Virginia Pharmacy Board v. Virginia Citizens Consumer Council

When a pharmacist cartel got the state to ban the advertisement of prescription drug prices in the interest of stopping price wars, Virginia Pharmacy Board v. Virginia Citizens Consumer Council (1976) said that law was unconstitutional, because such a law was a violation of consumer’s First Amendment right of receiving information.

Here’s the simple facts of the case. Virginia Citizens Consumer Council, Inc. is the appellee, which brought a lawsuit, against Virginia Pharmacy Board, arguing against the constitutionally of a statute banning pharmacists from advertising the prices of prescription drug prices. The Virginia Citizens argued this statute was in violation of the First Amendment of the Constitution.

The Supreme Court ruled this way. States cannot limit consumer access to information about prescription drug prices.

In this case, a majority of Supreme Court justices shot down protectionism in this case. In the past, the Virginia Pharmacy board lobbied the state and succeeded in getting a protectionist law passed. However, the Supreme Court didn’t want to give the pharmacists that kind of protection, so they overruled the state protectionist law.

Nevertheless, Virginia Pharmacy Board argued the law was necessary. They said it would maintain quality of pharmaceutical drugs sold. Also, they said quality of drugs would suffer in the event of price wars. The Supreme Court didn’t buy Virginia Pharmacy Board’s arguments.

In giving a rationale to overrule the Virginia law, the Supreme Court said consumers/citizens need to know drug prices. Citizens need to compare prices for the lowest deal. Essentially, the Supreme Court said the Virginia Pharmacy Board can’t hide drug prices from citizens.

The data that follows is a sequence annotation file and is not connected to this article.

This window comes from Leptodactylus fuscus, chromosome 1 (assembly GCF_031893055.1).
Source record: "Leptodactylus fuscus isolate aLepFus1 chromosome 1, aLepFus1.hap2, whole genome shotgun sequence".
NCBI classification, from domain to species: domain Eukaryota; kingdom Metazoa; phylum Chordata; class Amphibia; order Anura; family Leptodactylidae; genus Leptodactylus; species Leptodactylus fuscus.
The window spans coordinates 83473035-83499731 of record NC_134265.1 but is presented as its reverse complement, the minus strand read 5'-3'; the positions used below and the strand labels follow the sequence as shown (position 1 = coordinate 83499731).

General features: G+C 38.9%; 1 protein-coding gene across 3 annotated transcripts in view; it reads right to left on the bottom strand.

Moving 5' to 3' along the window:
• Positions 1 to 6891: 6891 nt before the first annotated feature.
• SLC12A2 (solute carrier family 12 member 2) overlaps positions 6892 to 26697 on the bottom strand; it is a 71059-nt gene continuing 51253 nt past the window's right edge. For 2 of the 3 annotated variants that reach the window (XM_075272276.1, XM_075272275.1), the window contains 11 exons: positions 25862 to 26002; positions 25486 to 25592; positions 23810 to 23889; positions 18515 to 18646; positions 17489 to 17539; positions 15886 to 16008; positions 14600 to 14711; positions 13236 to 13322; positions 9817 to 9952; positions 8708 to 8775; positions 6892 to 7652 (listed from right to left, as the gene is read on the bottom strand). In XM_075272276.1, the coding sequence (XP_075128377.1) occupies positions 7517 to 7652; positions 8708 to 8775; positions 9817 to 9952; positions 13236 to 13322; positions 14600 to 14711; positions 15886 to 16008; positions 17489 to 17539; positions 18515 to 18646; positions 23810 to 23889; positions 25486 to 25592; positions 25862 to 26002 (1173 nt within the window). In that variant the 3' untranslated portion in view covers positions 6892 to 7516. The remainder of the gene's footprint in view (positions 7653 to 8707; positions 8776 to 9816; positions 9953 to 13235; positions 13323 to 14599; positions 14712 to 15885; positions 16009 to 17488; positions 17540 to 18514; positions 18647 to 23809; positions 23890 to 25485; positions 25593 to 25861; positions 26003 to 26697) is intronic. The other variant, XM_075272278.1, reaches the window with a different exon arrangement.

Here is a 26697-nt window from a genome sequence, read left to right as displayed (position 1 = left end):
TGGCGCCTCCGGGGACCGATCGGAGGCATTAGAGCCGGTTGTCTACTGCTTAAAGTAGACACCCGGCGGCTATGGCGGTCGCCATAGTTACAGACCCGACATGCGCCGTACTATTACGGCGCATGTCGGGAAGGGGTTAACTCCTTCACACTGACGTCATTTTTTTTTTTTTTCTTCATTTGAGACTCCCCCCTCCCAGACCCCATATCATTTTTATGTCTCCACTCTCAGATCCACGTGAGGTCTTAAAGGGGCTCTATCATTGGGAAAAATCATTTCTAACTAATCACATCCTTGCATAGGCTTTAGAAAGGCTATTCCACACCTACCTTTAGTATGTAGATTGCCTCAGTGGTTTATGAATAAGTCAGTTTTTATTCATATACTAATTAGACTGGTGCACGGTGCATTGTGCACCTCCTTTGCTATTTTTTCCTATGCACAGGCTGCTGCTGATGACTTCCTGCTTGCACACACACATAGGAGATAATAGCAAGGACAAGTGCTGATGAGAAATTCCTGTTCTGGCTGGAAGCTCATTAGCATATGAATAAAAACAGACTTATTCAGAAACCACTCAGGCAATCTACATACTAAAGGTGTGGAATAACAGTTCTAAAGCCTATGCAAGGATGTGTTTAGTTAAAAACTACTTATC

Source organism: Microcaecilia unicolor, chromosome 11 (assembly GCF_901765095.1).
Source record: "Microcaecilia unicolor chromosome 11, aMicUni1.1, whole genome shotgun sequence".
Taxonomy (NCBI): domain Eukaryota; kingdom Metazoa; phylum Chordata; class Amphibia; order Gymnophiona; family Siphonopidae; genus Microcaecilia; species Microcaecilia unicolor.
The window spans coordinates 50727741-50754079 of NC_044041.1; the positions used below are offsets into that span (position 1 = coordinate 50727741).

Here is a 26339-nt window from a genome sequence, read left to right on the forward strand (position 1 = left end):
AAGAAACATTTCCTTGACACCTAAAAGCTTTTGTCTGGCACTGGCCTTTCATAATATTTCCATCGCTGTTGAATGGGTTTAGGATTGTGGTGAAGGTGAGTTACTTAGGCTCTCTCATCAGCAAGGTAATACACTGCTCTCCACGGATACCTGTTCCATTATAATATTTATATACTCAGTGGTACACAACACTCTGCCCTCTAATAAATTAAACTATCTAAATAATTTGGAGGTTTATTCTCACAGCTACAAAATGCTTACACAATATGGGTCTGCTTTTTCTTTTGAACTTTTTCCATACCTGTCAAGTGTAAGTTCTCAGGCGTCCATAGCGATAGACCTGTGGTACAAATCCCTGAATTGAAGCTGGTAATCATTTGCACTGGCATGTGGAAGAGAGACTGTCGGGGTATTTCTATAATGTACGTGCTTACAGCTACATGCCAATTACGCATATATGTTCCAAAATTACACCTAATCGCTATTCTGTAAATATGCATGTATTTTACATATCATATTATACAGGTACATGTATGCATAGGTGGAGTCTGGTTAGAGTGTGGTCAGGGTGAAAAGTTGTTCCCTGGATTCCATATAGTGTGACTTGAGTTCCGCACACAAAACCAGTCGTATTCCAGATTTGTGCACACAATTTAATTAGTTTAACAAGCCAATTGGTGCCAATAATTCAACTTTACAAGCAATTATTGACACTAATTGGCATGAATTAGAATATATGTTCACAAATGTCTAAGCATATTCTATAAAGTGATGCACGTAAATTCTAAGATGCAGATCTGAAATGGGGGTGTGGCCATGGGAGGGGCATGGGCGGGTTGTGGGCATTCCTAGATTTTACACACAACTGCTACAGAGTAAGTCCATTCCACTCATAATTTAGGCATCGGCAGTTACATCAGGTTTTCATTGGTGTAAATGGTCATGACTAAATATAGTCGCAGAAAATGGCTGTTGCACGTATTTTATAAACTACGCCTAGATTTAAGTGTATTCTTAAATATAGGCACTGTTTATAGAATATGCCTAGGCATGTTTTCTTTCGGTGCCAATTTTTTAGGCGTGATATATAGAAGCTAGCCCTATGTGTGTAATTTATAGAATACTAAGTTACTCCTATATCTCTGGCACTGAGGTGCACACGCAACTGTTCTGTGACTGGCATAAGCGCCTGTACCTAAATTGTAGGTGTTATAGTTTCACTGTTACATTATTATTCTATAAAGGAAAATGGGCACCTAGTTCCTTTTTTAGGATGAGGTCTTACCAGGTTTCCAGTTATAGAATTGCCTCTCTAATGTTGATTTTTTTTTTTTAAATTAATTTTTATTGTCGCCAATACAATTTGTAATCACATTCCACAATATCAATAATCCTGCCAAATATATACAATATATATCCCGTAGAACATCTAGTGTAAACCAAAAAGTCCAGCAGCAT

In his majority opinion, Justice Blackmun’s majority said everyone has the right to freedom of information, according to the First Amendment.

“Any First Amendment protection enjoyed by advertisers seeking to disseminate prescription drug price information is also enjoyed, and thus may be asserted, by appellees as recipients of such information… ‘Commercial speech’ is not wholly outside the protection of the First and Fourteenth Amendments, and the Virginia statute is therefore invalid.”

As well, Justice Blackmun’s majority didn’t agree with the state when it tried to keep price information from citizens.

“The ban on advertising prescription drug prices cannot be justified on the basis of the State’s interest in maintaining the professionalism of its licensed pharmacists; the State is free to require whatever professional standards it wishes of its pharmacists, and may subsidize them or protect them from competition in other ways, but it may not do so by keeping the public in ignorance of the lawful terms that competing pharmacists are offering.”

In dissent, Chief Justice Rehnquist viewed this case as returning to the Lochner era, which saw Supreme Court Justices overrule majority passed state legislation.

“Under the Court’s opinion, the way will be open not only for dissemination of price information, but for active promotion of prescription drugs, liquor, cigarettes, and other products the use of which it has previously been thought desirable to discourage.”

In conclusion, I liked Virginia Pharmacy Board v. Virginia Citizens Consumer Council. This is a funny case because it’s about a bunch of pharmacists, basically a cartel, who got a state law passed to protect their interests. However, the Supreme Court shot down that law because it kept cheap drug prices from the elderly and poor who couldn’t afford expensive drug prices. I enjoyed reading this case.